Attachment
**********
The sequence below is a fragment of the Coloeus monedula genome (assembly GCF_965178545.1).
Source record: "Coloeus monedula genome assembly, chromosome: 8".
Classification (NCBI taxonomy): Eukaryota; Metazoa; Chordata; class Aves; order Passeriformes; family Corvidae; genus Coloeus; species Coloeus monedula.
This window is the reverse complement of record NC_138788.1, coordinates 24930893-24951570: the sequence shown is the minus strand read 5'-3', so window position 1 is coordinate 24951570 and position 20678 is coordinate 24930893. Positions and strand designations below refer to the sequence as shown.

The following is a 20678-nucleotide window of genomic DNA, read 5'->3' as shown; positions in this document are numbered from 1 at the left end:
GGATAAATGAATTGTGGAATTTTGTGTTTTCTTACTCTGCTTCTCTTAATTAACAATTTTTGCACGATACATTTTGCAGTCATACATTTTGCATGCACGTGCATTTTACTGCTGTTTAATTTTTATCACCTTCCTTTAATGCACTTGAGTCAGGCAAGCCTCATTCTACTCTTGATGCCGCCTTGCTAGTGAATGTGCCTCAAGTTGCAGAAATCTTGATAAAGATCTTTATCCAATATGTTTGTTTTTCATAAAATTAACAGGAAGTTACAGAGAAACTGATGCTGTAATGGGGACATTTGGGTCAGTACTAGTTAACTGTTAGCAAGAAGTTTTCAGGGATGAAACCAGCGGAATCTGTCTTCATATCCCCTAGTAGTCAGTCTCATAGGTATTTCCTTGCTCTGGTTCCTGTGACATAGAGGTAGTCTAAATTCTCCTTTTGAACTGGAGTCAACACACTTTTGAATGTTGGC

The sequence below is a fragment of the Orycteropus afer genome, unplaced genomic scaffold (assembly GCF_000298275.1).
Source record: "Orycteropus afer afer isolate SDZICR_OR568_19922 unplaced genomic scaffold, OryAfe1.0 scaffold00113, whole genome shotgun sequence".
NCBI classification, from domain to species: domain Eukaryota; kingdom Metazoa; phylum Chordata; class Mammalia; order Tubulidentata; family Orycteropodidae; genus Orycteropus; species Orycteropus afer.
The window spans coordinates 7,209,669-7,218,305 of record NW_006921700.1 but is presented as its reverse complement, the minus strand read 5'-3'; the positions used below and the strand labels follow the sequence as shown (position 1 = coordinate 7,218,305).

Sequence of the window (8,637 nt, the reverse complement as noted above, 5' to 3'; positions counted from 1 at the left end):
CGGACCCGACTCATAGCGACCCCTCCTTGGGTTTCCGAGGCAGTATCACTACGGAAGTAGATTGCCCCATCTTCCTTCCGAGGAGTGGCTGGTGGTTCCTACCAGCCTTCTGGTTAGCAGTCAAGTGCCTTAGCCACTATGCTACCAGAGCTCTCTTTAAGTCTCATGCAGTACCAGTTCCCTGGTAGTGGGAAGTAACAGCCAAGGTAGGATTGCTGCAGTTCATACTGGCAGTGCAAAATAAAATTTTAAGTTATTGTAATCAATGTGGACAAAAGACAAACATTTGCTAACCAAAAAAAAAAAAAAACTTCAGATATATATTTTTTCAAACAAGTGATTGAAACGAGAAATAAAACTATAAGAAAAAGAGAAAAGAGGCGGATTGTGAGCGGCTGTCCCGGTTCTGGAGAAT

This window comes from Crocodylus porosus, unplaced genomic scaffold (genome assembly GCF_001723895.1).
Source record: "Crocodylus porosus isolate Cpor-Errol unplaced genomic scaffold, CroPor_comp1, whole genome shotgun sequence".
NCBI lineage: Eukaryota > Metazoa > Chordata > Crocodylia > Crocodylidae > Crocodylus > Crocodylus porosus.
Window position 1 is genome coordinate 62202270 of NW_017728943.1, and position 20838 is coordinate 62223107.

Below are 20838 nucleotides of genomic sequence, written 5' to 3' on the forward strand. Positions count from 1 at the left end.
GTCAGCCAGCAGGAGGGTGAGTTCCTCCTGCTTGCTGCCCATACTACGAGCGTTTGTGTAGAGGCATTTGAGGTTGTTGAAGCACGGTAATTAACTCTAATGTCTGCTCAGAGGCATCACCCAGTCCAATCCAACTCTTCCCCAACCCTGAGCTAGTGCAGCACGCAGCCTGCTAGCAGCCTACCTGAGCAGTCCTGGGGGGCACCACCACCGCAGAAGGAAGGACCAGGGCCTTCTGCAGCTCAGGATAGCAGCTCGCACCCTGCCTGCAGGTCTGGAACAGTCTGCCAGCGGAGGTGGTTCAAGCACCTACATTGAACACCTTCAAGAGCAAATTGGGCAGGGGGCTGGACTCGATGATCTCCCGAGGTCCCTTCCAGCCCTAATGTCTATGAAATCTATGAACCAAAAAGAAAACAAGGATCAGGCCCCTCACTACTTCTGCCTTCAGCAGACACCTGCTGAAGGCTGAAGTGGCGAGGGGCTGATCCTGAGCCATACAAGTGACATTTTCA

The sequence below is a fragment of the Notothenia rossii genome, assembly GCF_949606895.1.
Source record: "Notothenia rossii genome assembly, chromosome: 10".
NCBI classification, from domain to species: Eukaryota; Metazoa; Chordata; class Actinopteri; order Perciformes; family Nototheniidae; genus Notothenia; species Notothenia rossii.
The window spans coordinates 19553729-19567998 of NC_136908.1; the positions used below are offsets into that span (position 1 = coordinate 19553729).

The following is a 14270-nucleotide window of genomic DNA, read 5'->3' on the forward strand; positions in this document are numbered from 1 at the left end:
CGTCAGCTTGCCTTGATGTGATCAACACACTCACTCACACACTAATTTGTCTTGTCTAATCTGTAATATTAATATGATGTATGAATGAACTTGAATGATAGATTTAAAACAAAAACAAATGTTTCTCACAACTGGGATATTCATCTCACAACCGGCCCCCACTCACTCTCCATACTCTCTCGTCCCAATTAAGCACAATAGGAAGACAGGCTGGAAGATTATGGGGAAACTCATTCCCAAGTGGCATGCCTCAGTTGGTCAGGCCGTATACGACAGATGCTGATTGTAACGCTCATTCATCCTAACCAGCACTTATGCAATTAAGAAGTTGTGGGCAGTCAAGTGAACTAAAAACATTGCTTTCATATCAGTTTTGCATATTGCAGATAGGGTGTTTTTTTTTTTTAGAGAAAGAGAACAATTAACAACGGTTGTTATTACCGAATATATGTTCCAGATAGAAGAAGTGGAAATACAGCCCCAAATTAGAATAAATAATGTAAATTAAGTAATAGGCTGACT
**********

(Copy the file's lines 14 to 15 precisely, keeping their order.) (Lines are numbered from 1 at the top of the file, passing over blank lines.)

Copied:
Source record: "Crocodylus porosus isolate Cpor-Errol unplaced genomic scaffold, CroPor_comp1, whole genome shotgun sequence".
NCBI lineage: Eukaryota > Metazoa > Chordata > Crocodylia > Crocodylidae > Crocodylus > Crocodylus porosus.